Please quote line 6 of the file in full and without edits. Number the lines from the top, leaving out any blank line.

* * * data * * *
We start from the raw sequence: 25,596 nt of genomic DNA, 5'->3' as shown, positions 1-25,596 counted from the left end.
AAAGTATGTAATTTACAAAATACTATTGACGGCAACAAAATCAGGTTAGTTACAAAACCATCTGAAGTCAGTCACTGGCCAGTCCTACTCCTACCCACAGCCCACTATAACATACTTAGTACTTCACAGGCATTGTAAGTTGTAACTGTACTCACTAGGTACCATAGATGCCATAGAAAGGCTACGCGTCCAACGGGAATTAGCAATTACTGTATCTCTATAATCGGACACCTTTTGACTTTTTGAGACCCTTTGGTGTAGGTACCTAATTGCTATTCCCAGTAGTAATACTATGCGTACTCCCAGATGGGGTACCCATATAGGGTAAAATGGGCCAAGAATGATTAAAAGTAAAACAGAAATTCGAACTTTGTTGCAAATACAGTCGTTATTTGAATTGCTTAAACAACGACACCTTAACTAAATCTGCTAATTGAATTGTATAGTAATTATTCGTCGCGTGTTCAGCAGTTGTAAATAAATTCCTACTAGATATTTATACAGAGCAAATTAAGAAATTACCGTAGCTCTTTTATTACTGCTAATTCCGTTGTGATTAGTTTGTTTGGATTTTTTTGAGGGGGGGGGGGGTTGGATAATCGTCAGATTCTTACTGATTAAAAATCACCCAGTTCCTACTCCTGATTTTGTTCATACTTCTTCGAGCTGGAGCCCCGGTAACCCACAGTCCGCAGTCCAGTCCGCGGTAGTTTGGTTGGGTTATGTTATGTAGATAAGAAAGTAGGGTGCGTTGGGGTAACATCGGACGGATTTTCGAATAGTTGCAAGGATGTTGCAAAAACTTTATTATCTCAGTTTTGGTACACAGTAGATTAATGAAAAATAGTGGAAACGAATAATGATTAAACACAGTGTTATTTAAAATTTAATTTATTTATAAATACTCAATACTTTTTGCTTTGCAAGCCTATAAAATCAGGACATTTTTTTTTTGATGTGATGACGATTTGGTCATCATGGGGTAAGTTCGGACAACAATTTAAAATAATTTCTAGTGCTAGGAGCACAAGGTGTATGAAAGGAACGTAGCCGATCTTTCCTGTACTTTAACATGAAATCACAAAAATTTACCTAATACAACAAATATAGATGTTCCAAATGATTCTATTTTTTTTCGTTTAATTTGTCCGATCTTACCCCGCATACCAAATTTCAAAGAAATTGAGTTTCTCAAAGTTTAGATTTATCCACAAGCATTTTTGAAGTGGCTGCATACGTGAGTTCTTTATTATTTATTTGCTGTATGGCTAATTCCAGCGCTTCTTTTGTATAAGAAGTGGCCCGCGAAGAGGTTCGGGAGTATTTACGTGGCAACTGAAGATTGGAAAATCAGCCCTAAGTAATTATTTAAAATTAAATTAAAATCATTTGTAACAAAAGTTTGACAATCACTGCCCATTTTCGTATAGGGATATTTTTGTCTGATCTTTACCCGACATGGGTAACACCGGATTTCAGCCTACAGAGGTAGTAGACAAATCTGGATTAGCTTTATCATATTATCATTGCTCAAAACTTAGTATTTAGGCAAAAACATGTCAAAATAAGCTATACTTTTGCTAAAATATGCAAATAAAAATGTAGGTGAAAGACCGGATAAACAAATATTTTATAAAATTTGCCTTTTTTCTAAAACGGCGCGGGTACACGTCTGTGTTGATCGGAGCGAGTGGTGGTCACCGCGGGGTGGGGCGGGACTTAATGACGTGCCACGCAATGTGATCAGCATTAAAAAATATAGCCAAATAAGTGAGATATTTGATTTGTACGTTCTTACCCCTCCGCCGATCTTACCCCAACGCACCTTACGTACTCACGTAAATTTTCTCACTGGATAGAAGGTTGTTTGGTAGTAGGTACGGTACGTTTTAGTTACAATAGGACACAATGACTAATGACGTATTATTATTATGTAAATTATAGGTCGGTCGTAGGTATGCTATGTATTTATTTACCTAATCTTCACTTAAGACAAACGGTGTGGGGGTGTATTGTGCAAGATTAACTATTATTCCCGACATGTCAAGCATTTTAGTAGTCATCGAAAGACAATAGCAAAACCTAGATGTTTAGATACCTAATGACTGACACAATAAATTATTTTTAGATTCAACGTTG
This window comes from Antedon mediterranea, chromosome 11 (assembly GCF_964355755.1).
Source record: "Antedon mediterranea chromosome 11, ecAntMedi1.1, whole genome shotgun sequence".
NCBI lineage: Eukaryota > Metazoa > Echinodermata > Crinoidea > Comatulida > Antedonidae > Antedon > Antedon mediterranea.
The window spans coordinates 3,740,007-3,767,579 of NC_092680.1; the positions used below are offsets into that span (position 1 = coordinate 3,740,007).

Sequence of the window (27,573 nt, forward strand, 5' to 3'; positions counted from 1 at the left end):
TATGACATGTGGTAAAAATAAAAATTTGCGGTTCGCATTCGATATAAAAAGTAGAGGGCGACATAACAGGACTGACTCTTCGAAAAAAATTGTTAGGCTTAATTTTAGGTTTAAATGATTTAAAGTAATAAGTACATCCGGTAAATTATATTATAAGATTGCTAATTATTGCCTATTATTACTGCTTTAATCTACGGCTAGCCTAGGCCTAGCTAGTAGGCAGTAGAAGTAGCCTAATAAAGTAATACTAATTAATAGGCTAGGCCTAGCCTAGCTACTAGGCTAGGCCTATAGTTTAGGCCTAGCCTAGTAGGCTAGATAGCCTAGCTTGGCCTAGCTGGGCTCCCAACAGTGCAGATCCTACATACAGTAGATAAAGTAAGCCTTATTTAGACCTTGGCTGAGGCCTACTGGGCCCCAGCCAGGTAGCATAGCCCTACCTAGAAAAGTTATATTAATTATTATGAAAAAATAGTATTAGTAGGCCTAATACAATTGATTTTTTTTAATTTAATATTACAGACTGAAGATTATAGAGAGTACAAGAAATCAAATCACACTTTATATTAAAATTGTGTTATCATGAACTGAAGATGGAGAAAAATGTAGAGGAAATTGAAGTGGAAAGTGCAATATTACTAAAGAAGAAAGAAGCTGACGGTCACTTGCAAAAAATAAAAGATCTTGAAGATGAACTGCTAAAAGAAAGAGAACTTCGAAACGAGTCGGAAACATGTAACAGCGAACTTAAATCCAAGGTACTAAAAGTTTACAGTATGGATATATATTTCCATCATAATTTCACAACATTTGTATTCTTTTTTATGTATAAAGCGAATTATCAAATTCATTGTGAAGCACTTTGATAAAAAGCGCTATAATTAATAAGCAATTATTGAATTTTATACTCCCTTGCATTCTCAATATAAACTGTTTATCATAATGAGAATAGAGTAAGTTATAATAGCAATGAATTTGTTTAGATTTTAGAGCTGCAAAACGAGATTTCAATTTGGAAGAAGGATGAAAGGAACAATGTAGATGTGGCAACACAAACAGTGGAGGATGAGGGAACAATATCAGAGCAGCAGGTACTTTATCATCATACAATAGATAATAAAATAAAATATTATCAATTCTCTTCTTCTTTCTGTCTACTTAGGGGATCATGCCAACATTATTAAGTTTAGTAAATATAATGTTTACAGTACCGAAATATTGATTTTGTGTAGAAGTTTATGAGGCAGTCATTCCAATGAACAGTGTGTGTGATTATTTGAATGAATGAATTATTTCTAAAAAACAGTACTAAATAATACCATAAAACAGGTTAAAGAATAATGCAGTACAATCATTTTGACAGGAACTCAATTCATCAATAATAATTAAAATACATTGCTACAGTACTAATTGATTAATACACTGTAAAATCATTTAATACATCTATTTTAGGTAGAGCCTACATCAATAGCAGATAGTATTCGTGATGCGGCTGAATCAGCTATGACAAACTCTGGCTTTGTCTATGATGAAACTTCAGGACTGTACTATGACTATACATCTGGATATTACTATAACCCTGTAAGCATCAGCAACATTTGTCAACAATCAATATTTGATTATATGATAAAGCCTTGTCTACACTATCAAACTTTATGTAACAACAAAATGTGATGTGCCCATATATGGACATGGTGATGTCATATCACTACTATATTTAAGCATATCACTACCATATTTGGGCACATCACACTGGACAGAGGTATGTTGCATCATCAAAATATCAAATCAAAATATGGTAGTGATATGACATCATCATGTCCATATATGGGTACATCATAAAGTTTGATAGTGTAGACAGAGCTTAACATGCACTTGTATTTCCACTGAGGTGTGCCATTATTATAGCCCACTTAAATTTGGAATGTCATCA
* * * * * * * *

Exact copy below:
The window spans coordinates 3,740,007-3,767,579 of NC_092680.1; the positions used below are offsets into that span (position 1 = coordinate 3,740,007).